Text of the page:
All public sector communicators can find themselves dealing with a crisis or emergency situation.
Not only is it a result of the sort of work we do, it is also what attracts many of us to our roles. The desire to help others; the willingness to go that extra mile; the challenge of being tested in high pressure situations.
It is also something that none of us can tackle alone. Over the last 18 months, the capacity of local authorities to major incidents – and deal with the recovery or fallout – has been severely tested.
Grenfell, terrorist attacks, the Salisbury poisonings – and also high profile events such as the Royal Wedding in Windsor – have starkly illustrated both the need for public service communicators to support each other when they are in the eye of the storm.
In some parts of the country, mutual aid arrangements exist which allow councils to call on their colleagues from neighbouring authorities in the event of a crisis. However, these are not replicated everywhere.
To create a more coordinated system for supporting councils in high profile situations – and indeed to harness the desire of communicators to support their peers – the LGA is establishing a crisis communications cohort.
We are inviting councils to sign up to be part of the cohort, which will essentially be a group of communicators who are willing to be contacted if a local authority needs support at short notice.
Signing up does not mean there is a requirement to make a certain commitment – we recognise people are busy and it is not always feasible to help at short notice. But the cohort will provide us with a contact list of people who understand the importance of mutual aid in local government communications, and are therefore more likely to offer support if they can.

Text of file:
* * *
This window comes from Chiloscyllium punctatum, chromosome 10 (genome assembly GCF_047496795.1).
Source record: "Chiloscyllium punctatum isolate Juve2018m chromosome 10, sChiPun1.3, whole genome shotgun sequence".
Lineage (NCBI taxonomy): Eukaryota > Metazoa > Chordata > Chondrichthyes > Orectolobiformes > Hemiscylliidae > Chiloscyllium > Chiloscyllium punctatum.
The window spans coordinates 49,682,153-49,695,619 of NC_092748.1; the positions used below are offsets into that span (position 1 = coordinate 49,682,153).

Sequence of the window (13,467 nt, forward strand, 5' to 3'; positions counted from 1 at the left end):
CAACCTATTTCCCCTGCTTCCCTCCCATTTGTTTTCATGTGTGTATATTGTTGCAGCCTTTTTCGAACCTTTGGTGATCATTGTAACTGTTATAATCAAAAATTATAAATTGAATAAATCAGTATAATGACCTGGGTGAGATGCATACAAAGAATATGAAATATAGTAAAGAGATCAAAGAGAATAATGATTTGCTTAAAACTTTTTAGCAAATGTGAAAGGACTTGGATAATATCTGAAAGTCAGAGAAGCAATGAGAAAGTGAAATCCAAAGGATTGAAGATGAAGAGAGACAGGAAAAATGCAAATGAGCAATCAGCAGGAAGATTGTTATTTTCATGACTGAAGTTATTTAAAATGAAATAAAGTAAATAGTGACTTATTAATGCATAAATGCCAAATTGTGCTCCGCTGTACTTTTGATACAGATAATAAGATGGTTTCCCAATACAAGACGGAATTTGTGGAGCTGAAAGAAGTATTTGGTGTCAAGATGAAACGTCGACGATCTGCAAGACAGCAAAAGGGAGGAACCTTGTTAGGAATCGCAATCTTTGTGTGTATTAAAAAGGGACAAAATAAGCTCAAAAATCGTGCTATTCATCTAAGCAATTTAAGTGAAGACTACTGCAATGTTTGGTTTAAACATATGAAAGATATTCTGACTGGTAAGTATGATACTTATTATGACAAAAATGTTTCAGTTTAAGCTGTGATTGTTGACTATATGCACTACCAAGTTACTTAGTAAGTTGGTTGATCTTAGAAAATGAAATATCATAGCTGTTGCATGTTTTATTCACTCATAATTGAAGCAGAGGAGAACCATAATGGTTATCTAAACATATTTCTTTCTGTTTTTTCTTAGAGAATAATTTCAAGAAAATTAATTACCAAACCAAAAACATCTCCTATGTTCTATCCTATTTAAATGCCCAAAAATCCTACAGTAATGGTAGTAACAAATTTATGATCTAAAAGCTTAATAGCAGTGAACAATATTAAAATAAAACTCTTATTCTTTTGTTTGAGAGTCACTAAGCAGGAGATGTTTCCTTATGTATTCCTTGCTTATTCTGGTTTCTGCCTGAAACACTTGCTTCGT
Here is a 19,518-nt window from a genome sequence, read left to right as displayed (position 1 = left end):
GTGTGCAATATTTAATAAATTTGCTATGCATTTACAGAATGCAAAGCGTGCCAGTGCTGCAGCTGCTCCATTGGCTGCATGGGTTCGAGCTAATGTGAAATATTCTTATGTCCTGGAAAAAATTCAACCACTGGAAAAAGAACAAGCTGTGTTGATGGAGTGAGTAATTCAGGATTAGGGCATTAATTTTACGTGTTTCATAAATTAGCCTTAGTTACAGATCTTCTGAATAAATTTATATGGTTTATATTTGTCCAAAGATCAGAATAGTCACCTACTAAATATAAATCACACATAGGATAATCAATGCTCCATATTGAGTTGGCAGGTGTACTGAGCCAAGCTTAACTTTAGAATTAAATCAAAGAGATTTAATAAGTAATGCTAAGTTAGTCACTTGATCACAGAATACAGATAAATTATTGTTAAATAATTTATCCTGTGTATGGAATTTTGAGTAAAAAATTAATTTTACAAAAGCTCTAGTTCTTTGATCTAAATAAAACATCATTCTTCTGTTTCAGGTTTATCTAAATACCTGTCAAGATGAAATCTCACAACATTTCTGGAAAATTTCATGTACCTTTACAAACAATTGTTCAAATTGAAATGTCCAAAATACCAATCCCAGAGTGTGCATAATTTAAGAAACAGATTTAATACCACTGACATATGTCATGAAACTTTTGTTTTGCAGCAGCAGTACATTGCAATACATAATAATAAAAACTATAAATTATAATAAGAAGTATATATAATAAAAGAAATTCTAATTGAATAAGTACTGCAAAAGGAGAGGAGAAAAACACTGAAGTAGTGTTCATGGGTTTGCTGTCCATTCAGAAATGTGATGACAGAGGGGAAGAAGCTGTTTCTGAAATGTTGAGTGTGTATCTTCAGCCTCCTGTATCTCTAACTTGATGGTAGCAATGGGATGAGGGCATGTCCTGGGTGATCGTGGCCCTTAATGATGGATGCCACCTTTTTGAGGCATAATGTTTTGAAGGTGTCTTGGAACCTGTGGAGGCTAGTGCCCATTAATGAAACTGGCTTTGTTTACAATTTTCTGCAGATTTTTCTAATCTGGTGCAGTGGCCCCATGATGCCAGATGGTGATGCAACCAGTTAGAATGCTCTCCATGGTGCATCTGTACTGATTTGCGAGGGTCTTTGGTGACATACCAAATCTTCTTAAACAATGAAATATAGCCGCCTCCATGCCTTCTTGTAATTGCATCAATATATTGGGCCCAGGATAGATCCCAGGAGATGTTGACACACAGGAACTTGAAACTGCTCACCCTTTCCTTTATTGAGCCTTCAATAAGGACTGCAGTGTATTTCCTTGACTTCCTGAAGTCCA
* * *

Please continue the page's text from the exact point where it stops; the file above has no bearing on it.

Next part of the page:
Budgets are tight, and for that reason the LGA will cover all travel costs and reasonable expenses for members of the cohort who go to support another authority.
Over time, we are keen to develop the cohort into more than a ‘coalition of the willing’ and to explore training opportunities and ways of better sharing best practice. We also want to ensure our work is integrated with colleagues in central government who have compiled a best practice guide to crisis communications.
Even well-resourced teams with lots of experienced communicators will find that a crisis situation can still throw up challenges they had not faced before. How many of us had experience dealing with the fallout from the poisoning of a former Russian spy, for example?
Supporting your peers in a crisis is also a great development opportunity. When I spent a day helping Camden Council after they had to evacuate a housing estate in June 2017, I can honestly say it was one of the best learning opportunities I have personally benefited from.
Uncertain times call for us to pool our knowledge, experience and capacity in the most difficult situations. If you are interested in joining the cohort or would like more information, email firstname.lastname@example.org
Matt Nicholls is Head of Communications Support and Improvement at the Local Government Association